|Introducing Actrix Customer
Support from the February 2000 Actrix
by Rob Zorn
Customer Support team are, perhaps, the most important interface between Actrix as a
company and you, our customer community, so I thought it might be appropriate to write a
small article about how it all works. Knowing the mechanisms and procedures yourself might
also help you make the most of the contact you have with those at the support desk.
A customer support person for an Internet Service Provider has to be a jack of all trades and few realise just how demanding the position is. Such a wide variety of skills are needed, and so Actrix chooses its support staff very carefully. They have to be knowledgeable, experienced, skilled at technical triage when several things are causing problems at once, and above all capable communicators. They have to be organised, patient and careful thinkers and problem solvers.
We have at least seven full-time staff and four part-timers all from a wide variety of cultural and professional backgrounds. They range from young people who seem to have been born with a silver modem in their mouths to older people who have human resource experience in other industries.
|Some have been raised on
MacIntosh computers and swear by everything Apple. Some eat, sleep and drink Microsoft
products. We have some software tweakers and fiddlers, who have experimented with every
nook and cranny of every Windows application. Some are the sorts of people who just have
to pull a machine apart and re-assemble it. Some have degrees in computer science,
humanities, commerce and/or teaching. Some love Netscape and some prefer Pegasus Mail.
They all have a few things in common, however: an almost mystical appreciation for
computers, bounding enthusiasm for the Internet, and, above all, a real love of
interacting with and helping Actrix people.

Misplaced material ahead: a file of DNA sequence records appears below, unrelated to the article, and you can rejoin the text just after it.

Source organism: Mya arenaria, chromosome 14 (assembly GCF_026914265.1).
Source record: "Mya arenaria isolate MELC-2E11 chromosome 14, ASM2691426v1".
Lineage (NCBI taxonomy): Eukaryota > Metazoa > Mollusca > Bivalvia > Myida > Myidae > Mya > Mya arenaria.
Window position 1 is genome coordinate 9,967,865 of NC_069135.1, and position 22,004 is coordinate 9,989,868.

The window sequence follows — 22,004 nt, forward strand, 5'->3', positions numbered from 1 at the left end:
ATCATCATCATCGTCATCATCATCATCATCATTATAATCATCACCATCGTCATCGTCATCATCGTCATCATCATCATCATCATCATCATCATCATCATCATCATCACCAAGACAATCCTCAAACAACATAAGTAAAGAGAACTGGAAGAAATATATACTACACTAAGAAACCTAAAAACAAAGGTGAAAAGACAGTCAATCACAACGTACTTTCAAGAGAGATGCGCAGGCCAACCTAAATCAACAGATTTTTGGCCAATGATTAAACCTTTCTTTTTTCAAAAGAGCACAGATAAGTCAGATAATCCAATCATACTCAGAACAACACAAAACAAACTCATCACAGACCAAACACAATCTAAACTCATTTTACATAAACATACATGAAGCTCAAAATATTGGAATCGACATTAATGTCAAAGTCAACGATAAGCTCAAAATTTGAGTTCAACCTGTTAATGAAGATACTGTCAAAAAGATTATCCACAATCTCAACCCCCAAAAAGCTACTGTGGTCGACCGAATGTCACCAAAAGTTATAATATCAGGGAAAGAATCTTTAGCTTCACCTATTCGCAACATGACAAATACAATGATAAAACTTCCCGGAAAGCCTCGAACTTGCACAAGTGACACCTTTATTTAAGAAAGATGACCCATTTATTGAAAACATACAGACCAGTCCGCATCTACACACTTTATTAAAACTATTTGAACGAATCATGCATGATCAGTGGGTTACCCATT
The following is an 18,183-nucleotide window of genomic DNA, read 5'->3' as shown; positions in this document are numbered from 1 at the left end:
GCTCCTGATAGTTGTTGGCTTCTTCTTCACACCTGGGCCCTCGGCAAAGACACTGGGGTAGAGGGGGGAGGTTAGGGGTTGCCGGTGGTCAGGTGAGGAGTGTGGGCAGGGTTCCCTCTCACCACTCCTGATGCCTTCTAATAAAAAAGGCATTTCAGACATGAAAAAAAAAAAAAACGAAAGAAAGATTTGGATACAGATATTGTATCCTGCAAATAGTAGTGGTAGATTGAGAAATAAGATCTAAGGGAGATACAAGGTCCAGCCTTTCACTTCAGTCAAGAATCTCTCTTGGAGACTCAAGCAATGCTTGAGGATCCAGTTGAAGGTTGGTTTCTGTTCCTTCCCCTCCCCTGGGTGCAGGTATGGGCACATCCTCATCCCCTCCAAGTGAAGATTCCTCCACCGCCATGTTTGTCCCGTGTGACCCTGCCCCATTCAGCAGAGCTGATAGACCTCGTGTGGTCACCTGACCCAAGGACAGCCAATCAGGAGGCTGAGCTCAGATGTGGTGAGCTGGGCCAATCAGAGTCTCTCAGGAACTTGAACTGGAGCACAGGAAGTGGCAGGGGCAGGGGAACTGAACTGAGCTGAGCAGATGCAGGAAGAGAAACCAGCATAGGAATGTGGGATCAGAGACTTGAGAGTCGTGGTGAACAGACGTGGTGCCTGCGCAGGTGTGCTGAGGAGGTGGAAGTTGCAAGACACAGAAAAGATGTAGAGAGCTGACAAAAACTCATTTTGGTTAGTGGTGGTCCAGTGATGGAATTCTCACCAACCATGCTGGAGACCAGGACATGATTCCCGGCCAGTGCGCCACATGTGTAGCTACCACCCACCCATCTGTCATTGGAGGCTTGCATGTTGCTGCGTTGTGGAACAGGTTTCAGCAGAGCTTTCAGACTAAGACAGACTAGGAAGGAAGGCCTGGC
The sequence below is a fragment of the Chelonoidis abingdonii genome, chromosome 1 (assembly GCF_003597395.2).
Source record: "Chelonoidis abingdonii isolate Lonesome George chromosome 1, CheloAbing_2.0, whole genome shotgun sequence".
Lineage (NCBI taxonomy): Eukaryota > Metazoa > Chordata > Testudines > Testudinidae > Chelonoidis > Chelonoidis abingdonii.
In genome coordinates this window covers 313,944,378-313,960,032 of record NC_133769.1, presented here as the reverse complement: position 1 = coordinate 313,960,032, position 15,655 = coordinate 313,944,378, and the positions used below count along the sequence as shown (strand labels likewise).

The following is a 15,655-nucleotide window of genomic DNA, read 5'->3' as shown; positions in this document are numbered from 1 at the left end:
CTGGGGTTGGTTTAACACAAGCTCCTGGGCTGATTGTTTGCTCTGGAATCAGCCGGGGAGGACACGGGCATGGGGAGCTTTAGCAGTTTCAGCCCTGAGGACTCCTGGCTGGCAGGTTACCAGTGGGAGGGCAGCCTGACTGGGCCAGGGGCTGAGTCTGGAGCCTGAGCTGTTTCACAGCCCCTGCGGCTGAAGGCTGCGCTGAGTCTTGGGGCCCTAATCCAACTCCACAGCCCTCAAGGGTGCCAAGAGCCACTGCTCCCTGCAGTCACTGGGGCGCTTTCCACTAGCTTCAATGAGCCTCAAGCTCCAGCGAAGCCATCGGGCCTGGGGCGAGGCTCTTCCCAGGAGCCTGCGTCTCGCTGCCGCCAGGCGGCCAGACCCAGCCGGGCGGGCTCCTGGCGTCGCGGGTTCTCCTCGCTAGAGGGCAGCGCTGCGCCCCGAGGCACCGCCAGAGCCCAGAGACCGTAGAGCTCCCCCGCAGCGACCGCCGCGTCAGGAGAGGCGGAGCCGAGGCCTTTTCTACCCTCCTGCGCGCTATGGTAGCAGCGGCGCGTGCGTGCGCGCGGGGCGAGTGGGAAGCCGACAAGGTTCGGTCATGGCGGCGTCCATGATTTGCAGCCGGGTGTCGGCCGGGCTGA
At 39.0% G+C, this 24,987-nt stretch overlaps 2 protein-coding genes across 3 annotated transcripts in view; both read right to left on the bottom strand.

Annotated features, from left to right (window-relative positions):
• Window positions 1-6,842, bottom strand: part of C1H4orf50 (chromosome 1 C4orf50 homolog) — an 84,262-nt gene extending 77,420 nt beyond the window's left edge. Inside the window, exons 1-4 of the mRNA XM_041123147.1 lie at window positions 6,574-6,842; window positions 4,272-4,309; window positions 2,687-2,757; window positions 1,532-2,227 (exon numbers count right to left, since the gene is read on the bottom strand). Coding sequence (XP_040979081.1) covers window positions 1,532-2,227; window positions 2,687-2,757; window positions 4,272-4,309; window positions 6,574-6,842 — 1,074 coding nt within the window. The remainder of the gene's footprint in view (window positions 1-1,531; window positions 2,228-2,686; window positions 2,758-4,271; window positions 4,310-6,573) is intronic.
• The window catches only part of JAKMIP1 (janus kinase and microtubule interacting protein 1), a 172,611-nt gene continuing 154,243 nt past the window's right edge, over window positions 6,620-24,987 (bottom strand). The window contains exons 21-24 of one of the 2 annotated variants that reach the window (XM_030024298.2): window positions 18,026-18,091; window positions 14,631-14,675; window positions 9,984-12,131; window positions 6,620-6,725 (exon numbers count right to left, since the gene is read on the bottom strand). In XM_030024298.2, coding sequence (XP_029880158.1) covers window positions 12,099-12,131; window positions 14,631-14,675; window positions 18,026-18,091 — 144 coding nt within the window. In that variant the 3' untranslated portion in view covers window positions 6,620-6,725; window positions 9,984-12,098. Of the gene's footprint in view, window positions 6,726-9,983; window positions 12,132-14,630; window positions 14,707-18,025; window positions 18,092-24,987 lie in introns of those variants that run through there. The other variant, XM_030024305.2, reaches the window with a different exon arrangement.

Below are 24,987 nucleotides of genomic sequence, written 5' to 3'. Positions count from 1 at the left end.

Perhaps that last sentence captures the single most pleasant thing about working in Actrix Customer Support. When you are answering phones all day you get to interact with an incredible variety of people, from elderly grandmothers bravely trying to learn how to share email with their grandkids to knowledgeable technicians in government departments who need to keep their networks alive so that the government doesn't topple.
When things aren't madly busy there is time for a little conversation and telephone friendships can develop with regular callers. Sometimes a person at the help desk can truly learn from a customer as well as being able to help them, and this feeling of community can be a real job plus. Lastly there is the challenge and satisfaction of getting to the bottom of a problem and solving it.
So how does it all work? Generally, during the day, there are four customer support staff working, each with their own computer and online toolbox. Calls are put through from reception unless the reception phones are all busy in which case they come straight through to the support room and are answered according to whose phone is free. If you've already made a call that day about the same problem we try to put you back with the person who helped you earlier. That saves time and double work as he or she will have a better understanding of what's been going wrong and what's already been done. When your call is answered, the support person will introduce themselves. It's always a good idea to remember the name so that you can ask for them again if you need to call a second time.
The person who answers your call will do his or her best to help you. Most of the time the problems are variations on common themes, and the answers to a few probing questions will quickly indicate what probably needs to be adjusted or checked. That's why it is really important for you the customer to pay attention to error messages you may be receiving from your computer and to note exactly when they appear, or what you are doing when they come up, so that you can give accurate information to the support person straight away.
|If you think about
it, you will see that there are many, many variables involved in establishing and